It is, indeed, a strong misapplication of law, if one says that a father can marry off his daughter, when she is a minor.

2. Theological Issues

In none of the discussions on the age of a Muslim girl for marriage, her consent has not figured. In many ahadith, including that of Abu Dawood cited above the Prophet lays stress on the consent of the girl.

Ibn Abbas reported that a girl came to the Messenger of Allah, and she reported that her father had forced her to marry without her consent. The Messenger of God gave her the choice… (between accepting the marriage or invalidating it.)

Ibn Majah (compiler), Sunan Ibn Majah, Dar Ihya’ al Kutub al Arabiyah, Cairo: 1952, Vol. 1, Hadith #1873. There are ahadith like this in Sunan Abu Dawood and al Hajjaj.
(Courtesy Jamal Badawi:

These ahadith do perfect justice to the Quranic verse 4:6 which says: “Test the orphans until they reach marriageable age. Then if you perceive in them maturity of intellect, release their property to them.” (Qur’an 4:6)

So the marriageable age for women, according to the Quran, is when ‘you found in them rushd’ (which according to Lane’s Arabic-English Lexicon is maturity of intellect, discretion, and good management of affairs). Exegetes are of the view that a person attains rushd when she reaches puberty. Attainment of rushd is, however, quite relative. There is a jocular comment that the marriage of those who get married after 25 is a child marriage, meaning that the married couples don’t know how to manage their affairs. Someone will attain discretion at an early age. But in the social and legal praxis, this can’t be left to the vagaries of different people and their viewpoints. So, different societies at different times adopt particular standard of age below which a person is not supposed to get married. Such a standard is not in discord with the Qur’anic concept of the age for marriage, as the verse above cited shows.

According to Jeremia, the age for marriage of a girl must be seventeen in Jordan and Syria, sixteen in Algeria, and fifteen in Tunisia and Morocco. However, a woman does not reach the age of full competence to marry, and the right to marry without the court’s or a guardian’s permission, until she is twenty in Tunisia and twenty-five in Morocco.

Prophet’s marriage to Aisha is taken up by people as justifying the practice in many countries of marrying off minor girls. FaizurRahman, in above cited article, considers the Prophetic traditions in this regard unauthentic. He says: ‘The age of Hazrat Aisha can be easily calculated from the age of her sister Hazrat Asma who was 10 years older than Hazrat Aisha. The author of the hadees collection, Mishkath, in his biography of narrators (AsmaurRijal), writes that Hazrat Asma died in the year 73 Hijri at the age of 100, 10 or 12 days after the martyrdom of her son, Abdullah ibn Zubair. It is common knowledge that the Islamic calendar starts from the year of the Hijrah or the Prophet’s migration from Mecca to Medina. By deducting 73, the year of Hazrat Asma’s death, from 100, her age at that time, we can easily conclude that she was 27 years old during Hijra. This puts the age of Hazrat Aisha at 17 during the same period. As all biographers of the Prophet agree that he consummated his marriage with Hazrat Aisha in 2 Hijri, it can be conclusively said that she was 19 at that time and not nine.’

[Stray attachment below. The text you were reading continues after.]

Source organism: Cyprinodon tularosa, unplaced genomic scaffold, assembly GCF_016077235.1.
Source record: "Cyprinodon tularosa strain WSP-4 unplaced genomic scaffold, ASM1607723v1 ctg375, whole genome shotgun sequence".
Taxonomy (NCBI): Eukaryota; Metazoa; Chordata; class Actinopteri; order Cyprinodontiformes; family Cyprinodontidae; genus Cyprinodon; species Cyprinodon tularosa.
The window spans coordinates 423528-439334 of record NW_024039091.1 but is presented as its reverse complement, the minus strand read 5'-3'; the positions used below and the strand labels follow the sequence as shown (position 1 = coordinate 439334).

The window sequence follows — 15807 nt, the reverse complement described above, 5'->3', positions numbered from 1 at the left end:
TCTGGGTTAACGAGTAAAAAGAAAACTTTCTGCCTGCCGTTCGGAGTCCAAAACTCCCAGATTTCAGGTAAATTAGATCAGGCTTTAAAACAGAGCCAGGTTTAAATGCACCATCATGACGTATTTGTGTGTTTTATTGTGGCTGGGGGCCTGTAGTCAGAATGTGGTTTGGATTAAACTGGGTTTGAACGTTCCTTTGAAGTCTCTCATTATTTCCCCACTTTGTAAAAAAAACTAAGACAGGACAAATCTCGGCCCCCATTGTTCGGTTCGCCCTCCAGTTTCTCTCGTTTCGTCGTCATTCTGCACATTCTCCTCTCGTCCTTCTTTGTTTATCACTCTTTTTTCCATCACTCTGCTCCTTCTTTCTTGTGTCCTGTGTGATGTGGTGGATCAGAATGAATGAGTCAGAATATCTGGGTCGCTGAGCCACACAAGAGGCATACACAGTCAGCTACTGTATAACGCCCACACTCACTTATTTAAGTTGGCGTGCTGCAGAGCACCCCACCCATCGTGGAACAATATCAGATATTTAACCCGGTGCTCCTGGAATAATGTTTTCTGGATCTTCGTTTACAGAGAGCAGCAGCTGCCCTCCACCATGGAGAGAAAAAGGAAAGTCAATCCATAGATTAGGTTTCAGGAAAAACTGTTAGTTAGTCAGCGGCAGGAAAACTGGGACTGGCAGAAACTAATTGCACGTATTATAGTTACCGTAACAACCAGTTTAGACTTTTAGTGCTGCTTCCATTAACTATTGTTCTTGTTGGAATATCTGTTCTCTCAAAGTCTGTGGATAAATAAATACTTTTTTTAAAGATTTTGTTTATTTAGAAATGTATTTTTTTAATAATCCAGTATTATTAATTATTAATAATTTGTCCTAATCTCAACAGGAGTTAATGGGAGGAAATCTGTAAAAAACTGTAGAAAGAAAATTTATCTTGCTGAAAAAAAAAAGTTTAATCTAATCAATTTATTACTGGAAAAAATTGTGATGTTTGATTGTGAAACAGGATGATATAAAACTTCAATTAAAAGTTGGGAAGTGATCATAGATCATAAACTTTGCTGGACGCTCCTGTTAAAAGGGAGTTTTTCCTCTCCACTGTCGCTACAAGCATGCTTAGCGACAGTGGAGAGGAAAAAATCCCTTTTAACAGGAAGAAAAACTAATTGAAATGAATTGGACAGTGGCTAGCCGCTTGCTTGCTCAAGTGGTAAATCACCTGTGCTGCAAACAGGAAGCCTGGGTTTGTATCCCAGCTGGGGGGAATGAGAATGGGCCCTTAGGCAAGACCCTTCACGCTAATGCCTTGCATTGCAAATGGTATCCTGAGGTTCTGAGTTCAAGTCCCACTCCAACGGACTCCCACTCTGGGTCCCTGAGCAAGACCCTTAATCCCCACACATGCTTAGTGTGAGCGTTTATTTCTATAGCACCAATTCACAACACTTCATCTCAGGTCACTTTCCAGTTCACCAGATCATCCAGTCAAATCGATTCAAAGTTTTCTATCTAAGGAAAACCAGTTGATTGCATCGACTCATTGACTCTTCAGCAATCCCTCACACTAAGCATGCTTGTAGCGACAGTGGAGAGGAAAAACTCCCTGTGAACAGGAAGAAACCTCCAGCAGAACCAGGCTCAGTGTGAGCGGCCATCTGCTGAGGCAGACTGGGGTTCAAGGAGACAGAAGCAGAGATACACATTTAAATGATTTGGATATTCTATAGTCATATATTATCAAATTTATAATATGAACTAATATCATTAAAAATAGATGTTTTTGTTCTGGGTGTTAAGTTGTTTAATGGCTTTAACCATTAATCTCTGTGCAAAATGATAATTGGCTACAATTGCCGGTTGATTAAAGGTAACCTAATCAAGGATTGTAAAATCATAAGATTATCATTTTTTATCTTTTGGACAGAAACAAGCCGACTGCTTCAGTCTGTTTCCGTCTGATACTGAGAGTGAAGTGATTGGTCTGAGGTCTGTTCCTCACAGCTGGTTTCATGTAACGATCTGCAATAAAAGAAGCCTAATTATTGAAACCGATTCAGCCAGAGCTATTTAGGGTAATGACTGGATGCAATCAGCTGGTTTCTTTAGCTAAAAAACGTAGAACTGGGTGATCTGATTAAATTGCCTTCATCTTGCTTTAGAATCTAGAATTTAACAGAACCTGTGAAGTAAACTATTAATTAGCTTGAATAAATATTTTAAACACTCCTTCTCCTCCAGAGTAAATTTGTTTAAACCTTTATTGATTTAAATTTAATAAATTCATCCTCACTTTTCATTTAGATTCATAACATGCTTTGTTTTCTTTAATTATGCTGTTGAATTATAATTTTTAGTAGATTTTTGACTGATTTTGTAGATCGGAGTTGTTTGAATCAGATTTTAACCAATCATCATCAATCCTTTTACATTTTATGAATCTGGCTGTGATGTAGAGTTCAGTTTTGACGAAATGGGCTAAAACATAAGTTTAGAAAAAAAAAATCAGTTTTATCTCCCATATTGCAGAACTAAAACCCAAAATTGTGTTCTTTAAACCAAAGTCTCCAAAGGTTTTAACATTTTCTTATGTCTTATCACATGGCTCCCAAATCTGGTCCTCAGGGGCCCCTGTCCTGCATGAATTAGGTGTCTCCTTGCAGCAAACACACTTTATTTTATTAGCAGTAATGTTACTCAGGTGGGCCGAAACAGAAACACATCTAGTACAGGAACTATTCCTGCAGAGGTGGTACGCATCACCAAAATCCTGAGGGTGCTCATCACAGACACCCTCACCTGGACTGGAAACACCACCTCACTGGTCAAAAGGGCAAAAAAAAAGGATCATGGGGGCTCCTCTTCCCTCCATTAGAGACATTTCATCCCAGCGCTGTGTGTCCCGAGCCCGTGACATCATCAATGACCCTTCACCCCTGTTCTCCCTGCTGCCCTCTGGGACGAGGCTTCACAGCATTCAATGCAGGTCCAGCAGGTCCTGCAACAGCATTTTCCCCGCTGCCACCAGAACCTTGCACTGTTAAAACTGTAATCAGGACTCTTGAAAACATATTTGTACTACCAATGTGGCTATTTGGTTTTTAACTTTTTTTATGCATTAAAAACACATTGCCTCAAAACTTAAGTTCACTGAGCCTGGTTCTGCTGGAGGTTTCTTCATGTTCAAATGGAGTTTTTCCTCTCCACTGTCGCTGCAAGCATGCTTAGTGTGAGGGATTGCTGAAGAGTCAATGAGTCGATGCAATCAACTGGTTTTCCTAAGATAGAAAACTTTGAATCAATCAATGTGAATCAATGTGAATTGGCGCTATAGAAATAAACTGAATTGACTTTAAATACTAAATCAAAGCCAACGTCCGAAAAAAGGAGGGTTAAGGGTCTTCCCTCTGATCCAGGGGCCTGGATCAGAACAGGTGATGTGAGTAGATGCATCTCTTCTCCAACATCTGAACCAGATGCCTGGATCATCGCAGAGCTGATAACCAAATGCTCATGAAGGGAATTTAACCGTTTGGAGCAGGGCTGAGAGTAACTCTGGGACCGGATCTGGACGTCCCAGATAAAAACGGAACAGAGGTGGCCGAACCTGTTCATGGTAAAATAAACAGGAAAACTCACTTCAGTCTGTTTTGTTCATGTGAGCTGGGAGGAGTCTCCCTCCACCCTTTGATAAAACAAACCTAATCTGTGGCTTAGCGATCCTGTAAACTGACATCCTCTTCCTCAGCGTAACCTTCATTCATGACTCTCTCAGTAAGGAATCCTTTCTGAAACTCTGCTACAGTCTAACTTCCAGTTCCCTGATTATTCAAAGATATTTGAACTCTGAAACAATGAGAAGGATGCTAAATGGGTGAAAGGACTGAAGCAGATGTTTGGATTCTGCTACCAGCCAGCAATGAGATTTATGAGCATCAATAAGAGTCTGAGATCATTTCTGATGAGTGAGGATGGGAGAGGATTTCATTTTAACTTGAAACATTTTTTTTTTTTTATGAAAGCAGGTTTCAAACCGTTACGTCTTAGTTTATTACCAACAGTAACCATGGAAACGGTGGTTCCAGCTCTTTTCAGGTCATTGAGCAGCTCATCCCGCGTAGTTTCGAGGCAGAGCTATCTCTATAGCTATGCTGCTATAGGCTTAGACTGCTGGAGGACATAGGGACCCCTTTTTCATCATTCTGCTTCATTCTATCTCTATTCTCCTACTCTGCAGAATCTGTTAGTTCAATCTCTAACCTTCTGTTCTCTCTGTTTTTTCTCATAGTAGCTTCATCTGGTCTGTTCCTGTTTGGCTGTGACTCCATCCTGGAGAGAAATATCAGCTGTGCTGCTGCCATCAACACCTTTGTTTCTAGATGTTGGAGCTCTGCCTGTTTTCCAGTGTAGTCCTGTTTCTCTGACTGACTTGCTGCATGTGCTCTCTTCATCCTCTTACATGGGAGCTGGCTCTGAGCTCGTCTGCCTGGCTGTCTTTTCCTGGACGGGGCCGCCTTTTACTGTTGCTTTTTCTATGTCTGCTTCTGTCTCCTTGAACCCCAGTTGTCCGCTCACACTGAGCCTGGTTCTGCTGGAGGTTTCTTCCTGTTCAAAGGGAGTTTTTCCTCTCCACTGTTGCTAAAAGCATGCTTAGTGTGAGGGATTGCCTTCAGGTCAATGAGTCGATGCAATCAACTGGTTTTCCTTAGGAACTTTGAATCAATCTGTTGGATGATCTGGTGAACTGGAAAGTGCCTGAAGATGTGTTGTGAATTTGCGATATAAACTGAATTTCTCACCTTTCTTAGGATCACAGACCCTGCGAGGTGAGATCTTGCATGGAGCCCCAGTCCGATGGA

But FaizurRahman’s opinion, we think, is not textually valid. That Aisha was given in marriage by her Father at the age of six and the marriage was consummated at the age of nine is narrated on Aisha’s authority by Saheeh al Bukhari, the second authentic textual source of Muslims. Mishkath is a collection of Saheeh (Valid) traditions, including that of Bukhari. As such, Mishkath is a secondary source. The biographical data of narrators listed in a secondary source can’t be taken as valid proof against Bukhari, which is the primary source.

What Jeremiah J. Bowden says about the tradition comparing it with the legal practice in the USA more than a century ago is a valid point to put the hadith under perspective:

In the Sunnah, the Prophet sets a limit as to what is acceptable practice and what is not. Namely, by consummating his marriage with “Aisha when she is nine instead of when she was six, he effectively sets a limit to acceptable practice vis-a-vis licit sexual relations. While this act might sound deplorable to the contemporary Western reader, he is in fact attempting to show that there is an acceptable age for licit sexual relations and an improper age for those relations. In 7th century Arabia, the proper age for such relations was nine. Some might argue, and quite correctly I might add, that this age has risen dramatically since then. However, some fail to acknowledge this change and prefer to adhere to inherited practices.
To further elucidate the importance of historical context a comparison between age of consent laws over the course of American history is quite telling. In 1880, the majority of the United States agreed that a person who was ten years old was old enough to consent to sexual relations. This is only a single year older than Aisha was when she consummated her marriage to Muhammad in 622, more than 1200 years earlier. It is interesting to point out that Delaware had set the age at seven and only a handful of other states upped their minimum age to twelve. By 2007, age of consent laws require people to be between fifteen to eighteen years old in order to engage in sexual relations.”